18 May Current Affairs
May 18, 2019
21 May Current Affairs
May 21, 2019
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20 May Current Affairs

Mt Makalu

In News:

18 member Indian Army Mountaineering Expedition team to Mt Makalu (8485m) successfully scaled the peak on 16 May 2019.

Details:

About Mt Makalu: Among the eight mountains in Nepal above 8000m, Mt. Makalu is the fourth tallest in Nepal and fifth highest Peak on the Earth with its height 8,463m. Mt. Makalu resides in the eastern Himalayas range just 19Km southeast of the giant Mt. Everest in the border of Nepal and China. At the base of Mt. Makalu, there lies a natural wonder: The Barun Valley.

Mt. Tenchenkhang:

The National Cadet Corps (NCC) Girls’ Mountaineering Expedition to Mt. Tenchenkhang in Sikkim was Recently ‘Flagged Off’.

About MT. Tenchenkhang:

The 6010 metres tall peak is located in Western Sikkim.

SIMBEX

In News:

The annual Singapore India Maritime Bilateral Exercise SIMBEX-2019 held recently.

Details:

Singapore India Maritime Bilateral Exercise is a naval exercise between two navies in the Andaman Sea and Bay of Bengal.

It is an unprecedented level of interoperability, where ships, submarines and aircraft of India and Singapore will participate in multi-dimensional exercises at sea with perhaps very high degree of complexity.

Since its inception in 1993, SIMBEX has grown in tactical and operational complexity.

Buddha Purnima- 18 May 2019

In News:

Buddha Purnima also known as Vaishak Purnima is the birth anniversary of Gautama Buddha. 2019 marks the 2,563rd birth anniversary of the Buddha.

Details:

It is an important day charted by Buddhist monks and all followers of the message of Gautam Buddha.

Interestingly, Buddha Purnima, celebrated in May every year, is even more special because the Buddha’s enlightenment and mahaparinirvan also happened during the Purnima in the month of May.

The world over, the day is observed through dhana, sila and bhavana.

To mark the day that is also known as Vesak, in some countries such as Vietnam, China and Japan the Buddha’s idol is bathed in water and flowers.

United Nations not a State under Article 12

In News:

The Delhi High Court has ruled that the United Nations is not a State under Article 12 of the Constitution of India and is not amenable to its jurisdiction under Article 226 of the Constitution.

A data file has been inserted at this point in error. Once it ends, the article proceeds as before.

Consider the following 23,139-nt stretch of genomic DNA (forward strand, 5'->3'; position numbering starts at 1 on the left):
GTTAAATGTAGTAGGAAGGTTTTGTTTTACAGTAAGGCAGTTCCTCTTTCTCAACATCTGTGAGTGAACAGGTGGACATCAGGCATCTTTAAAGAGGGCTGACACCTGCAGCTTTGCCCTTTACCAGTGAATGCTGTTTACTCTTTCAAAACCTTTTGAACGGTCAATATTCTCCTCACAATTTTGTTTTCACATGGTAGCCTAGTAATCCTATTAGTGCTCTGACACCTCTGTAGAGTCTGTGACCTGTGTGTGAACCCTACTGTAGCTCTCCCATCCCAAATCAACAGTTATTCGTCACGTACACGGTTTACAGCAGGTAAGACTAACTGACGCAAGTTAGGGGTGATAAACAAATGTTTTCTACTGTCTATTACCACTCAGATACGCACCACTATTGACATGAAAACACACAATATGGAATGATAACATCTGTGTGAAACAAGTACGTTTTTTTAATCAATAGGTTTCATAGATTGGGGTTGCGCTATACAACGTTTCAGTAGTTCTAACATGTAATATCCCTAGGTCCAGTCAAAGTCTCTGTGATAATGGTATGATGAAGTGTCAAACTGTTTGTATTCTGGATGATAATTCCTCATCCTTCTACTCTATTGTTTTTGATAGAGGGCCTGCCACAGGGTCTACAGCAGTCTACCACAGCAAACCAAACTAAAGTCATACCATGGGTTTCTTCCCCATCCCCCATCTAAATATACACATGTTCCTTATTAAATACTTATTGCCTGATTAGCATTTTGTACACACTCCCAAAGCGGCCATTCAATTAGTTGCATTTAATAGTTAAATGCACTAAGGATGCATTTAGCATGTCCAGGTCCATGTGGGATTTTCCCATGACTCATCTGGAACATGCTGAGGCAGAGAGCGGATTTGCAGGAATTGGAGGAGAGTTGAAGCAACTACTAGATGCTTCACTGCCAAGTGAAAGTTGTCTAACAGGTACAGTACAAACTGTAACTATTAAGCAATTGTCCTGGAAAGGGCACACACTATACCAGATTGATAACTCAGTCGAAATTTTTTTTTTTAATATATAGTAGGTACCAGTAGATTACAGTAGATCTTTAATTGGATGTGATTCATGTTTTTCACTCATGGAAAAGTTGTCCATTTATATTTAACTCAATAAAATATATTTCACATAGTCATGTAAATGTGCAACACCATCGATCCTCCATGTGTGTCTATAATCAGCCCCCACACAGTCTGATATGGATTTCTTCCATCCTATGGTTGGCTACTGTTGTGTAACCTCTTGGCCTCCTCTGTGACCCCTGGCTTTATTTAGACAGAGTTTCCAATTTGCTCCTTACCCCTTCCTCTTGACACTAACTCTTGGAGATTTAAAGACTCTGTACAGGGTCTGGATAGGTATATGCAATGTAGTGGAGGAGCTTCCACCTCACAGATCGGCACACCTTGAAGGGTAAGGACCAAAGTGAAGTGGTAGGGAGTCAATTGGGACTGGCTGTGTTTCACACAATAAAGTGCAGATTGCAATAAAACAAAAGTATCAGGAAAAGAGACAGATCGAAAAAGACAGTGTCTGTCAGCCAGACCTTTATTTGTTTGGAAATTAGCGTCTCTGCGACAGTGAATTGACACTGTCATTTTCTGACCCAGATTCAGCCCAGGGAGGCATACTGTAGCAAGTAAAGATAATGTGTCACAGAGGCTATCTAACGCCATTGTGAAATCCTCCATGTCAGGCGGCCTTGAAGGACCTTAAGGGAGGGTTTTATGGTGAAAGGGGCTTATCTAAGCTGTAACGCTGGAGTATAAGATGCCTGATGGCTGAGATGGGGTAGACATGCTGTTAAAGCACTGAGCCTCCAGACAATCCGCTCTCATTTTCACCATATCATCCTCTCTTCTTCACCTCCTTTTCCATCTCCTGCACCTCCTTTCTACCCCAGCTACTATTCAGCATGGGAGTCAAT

Background:

A plea was filed by a former UNO employee who was found guilty of misconduct.

The petitioner was convicted by a US Federal Court and sentenced to 97 months of imprisonment and two years of mandatory probation. He was released and deported to India in May 2014. In his petition, he claimed that due process was not followed in his case.

What’s the issue now?

He had in November 2018, written a letter to the Ministry of External Affairs seeking a grant of permission to initiate legal action against the United Nations Organization (UNO) under section 86 of Civil Procedure Code, 1908. The provision provides that a foreign State may be sued in any Court with the consent of the Central government.

Immunity available to UNO:

The consent of the Government of India is not required to initiate a legal suit against UNO as it is not a foreign state and is only an Internal Organization.

UNO and its officials enjoy immunity under the United Nations (Privileges and Immunities) Act, 1947.

As per Section 2 of Article II of the Schedule of Act, 1947, UNO has immunity from every form of legal process except insofar as in any particular case it has expressly waived its immunity. The immunity granted is all comprehensive and applicability of any national laws are subject to the waiver of the immunity by respondent no.2 (UNO).

About UNO:

The United Nations is an international organization founded in 1945. It is currently made up of 193 Member States.  The mission and work of the United Nations are guided by the purposes and principles contained in its founding Charter.

States are admitted to membership in the UN by a decision of the General Assembly upon the recommendation of the Security Council.